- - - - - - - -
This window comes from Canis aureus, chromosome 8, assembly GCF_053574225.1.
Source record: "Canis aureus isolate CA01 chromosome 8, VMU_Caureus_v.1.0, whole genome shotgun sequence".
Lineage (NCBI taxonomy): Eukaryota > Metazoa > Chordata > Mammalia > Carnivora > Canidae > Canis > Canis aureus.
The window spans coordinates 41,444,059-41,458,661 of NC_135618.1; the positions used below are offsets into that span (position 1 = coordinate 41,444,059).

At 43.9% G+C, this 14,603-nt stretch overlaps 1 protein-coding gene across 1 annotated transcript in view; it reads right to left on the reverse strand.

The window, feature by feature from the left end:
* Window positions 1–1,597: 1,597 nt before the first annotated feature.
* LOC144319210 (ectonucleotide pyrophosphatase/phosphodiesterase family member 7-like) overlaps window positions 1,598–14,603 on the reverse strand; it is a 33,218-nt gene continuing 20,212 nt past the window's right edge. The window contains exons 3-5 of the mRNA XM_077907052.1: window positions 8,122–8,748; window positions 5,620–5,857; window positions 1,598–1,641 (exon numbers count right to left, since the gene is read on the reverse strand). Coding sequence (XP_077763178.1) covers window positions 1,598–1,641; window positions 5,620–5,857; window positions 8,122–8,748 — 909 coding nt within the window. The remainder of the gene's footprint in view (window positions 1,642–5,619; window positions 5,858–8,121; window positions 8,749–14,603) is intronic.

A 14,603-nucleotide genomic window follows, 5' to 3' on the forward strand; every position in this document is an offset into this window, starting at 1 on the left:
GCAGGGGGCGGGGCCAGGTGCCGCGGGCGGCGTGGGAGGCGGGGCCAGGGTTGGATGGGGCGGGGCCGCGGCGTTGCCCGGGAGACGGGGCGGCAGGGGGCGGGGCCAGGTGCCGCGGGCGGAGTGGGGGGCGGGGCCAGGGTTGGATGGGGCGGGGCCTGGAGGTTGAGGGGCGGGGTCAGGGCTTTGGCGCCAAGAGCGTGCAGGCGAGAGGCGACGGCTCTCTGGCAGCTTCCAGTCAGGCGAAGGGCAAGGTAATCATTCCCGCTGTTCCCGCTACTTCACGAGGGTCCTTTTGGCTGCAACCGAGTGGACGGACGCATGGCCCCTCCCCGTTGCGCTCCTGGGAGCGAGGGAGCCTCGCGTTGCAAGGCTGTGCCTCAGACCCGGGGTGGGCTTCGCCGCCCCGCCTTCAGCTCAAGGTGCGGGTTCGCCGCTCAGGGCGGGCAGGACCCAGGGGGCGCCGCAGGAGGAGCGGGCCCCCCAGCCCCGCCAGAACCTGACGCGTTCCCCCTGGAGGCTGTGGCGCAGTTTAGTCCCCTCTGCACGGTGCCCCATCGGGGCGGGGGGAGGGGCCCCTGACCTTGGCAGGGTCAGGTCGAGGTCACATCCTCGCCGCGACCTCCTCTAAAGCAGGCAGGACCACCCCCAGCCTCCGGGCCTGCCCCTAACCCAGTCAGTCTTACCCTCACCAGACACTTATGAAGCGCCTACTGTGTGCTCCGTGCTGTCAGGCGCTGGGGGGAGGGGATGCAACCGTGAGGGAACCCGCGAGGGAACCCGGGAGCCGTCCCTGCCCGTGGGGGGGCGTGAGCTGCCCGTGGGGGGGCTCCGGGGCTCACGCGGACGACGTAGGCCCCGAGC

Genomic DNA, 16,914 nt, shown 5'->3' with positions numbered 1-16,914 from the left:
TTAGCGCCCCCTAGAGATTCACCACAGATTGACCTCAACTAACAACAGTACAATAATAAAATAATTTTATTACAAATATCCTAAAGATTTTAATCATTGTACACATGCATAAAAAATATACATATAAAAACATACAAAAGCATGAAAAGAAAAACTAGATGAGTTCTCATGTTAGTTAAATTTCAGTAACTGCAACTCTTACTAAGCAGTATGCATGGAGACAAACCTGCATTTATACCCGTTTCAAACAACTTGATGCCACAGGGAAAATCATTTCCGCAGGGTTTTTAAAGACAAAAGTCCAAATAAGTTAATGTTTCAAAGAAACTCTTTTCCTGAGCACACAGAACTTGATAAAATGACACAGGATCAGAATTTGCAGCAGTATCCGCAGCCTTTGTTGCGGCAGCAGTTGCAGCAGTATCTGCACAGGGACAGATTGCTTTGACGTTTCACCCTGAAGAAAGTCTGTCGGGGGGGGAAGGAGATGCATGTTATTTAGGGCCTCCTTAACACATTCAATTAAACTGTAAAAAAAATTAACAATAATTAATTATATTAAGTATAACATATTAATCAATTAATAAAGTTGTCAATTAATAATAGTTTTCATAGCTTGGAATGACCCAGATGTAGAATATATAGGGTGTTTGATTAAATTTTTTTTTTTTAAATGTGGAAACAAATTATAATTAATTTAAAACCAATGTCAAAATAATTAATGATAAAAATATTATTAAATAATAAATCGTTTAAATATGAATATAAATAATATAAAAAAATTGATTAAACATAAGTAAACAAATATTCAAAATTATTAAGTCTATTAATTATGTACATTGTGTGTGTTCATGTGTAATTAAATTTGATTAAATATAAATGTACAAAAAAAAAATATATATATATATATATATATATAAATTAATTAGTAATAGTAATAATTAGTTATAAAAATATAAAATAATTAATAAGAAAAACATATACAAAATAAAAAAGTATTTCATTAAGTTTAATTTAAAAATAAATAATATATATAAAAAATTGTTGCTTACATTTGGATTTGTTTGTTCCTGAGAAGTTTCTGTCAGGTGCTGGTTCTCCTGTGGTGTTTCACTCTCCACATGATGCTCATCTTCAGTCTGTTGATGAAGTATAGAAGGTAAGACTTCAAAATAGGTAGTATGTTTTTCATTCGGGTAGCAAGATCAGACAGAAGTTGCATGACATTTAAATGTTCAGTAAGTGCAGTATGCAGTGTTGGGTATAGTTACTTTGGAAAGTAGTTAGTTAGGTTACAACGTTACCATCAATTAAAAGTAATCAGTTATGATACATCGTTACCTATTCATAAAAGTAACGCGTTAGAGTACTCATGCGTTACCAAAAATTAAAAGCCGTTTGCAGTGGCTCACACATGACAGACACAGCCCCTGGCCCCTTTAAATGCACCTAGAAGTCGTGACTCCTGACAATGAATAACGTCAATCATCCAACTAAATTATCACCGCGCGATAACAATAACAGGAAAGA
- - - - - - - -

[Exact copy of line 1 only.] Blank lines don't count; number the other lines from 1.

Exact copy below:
This window comes from Canis aureus, chromosome 8, assembly GCF_053574225.1.